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Researchers at Iowa State University assessing the UK Biobank Study reported recently that modifying meal plans may help minimize cognitive decline associated with Alzheimer’s Disease (AD). Observations suggest that adding cheese and red wine to the diet daily, and lamb on a weekly basis, may improve long-term cognitive outcomes in “risk status-dependent manners.” Cheese in the diet was shown in the study to strongly predict better problem solving ability.
A sample of 1,787 of 1,929 participants in the study completed the Fluid Intelligence Test (FIT) as part of a touchscreen questionnaire at baseline and two follow-up assessments (2006-2010, 2012-2013, and 2015-2016). The FIT score is quantified by how many numeric, logic, and syntactic questions (out of 13 total questions) that participants were able to answer correctly within two minutes. Fluid intelligence (FI) involves abstract problem-solving without prior knowledge.
Greater age-related FI decline increases Alzheimer’s disease (AD) risk, and recent studies suggest that certain dietary regimens may influence rates of decline. However, it is uncertain how long-term food consumption affects FI among adults with or without familial history of AD (FH) or APOE4 (ɛ4).
Apolipoprotein E or APOE (ɛ) is a protein involved in the metabolism of fats in the body of humans and mammals. A subtype (ɛ4) is implicated in Alzheimer’s disease and cardiovascular disease.
AD and APOE
Alzheimer’s disease (AD) is characterized by build-ups of aggregates of the peptide beta-amyloid.
Apolipoprotein E (APOE) enhances proteolytic break-down of this peptide, both within and between cells. The isoform or E4 variant (APOE-ε4) is not as effective as the others at promoting these reactions, resulting in increased vulnerability to AD in individuals with that gene variation.
The E4 variant does not correlate with AD risk in every ethnic population.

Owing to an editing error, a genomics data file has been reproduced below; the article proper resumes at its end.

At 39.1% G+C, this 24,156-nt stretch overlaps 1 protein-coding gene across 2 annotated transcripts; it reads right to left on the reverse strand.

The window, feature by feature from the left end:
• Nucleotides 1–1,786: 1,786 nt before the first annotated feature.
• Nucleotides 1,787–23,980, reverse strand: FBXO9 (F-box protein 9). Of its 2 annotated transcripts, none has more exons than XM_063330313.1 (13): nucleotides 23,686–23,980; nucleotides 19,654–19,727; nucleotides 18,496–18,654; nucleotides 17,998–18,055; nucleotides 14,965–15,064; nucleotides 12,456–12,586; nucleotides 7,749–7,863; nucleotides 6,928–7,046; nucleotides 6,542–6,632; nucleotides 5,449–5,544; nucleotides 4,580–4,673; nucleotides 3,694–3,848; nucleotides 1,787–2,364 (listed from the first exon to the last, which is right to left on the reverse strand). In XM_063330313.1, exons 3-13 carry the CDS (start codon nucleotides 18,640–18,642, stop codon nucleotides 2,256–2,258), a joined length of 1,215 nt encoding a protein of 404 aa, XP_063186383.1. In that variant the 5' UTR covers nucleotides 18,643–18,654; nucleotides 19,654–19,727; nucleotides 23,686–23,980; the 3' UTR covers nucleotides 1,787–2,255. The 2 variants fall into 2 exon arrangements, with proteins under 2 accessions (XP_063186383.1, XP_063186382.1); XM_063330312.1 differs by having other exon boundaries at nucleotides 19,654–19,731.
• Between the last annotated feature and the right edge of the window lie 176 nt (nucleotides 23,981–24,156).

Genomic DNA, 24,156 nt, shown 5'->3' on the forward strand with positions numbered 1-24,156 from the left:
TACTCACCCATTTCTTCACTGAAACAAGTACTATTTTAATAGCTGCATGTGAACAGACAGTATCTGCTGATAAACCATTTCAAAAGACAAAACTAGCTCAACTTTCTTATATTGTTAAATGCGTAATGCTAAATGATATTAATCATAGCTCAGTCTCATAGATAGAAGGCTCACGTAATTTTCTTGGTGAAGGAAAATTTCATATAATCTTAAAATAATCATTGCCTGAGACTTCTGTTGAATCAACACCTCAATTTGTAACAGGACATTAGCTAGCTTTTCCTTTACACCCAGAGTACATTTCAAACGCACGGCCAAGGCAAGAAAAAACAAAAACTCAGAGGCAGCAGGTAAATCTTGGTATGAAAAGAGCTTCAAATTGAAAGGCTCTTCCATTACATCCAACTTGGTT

A Food Frequency Questionnaire inquired about participants’ intake of fresh fruit, dried fruit, raw vegetables and salad, cooked vegetables, oily fish, lean fish, processed meat, poultry, beef, lamb, pork, cheese, bread, cereal, tea and coffee, beer and cider, red wine, white wine and champagne, and liquor. Bread, cereal, fruit, and vegetable responses were recorded in integer units (slices per week, bowls per week, pieces per day, and tablespoons per day, respectively). Intakes of meat, fish, and cheese responses were recorded as dichotomous variables (“less than once a week”, “once a week”, “two to four times a week”, “five or six times a week”, “once or more daily”, “never”). Alcohol consumption responses were recorded by type as an average weekly intake (in pints for beer and cider, glasses for red and white wine and champagne, and measures for liquor). Frequency of alcohol intake was also recorded as dichotomous variables (“daily or almost daily”, “three or four times a week”, “once or twice a week”, “special occasions only or never”). Tea and coffee intake were recorded in integer units of cups per day, and did not distinguish between caffeinated or decaffeinated coffee, nor black or green tea. Bread and cereal intake categories were combined to estimate total grain intake. Fresh and dried fruit intake categories were combined to estimate total fruit intake. Raw and cooked vegetable intake categories were combined to estimate total vegetable intake.